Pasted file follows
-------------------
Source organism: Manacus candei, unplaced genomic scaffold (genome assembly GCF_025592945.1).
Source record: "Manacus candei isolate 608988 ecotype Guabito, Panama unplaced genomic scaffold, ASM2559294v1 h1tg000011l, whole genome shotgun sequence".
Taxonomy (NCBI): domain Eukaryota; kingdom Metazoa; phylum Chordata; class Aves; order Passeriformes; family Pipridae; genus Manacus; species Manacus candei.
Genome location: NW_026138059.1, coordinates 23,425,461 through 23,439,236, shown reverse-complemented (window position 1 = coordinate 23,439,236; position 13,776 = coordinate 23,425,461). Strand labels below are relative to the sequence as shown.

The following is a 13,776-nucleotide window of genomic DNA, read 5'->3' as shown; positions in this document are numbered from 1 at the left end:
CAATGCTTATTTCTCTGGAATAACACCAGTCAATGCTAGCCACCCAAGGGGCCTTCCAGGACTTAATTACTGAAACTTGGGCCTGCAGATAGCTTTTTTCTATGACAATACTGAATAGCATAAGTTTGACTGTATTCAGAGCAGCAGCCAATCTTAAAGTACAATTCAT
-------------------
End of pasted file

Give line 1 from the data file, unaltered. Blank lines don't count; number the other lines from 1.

Source organism: Manacus candei, unplaced genomic scaffold (genome assembly GCF_025592945.1).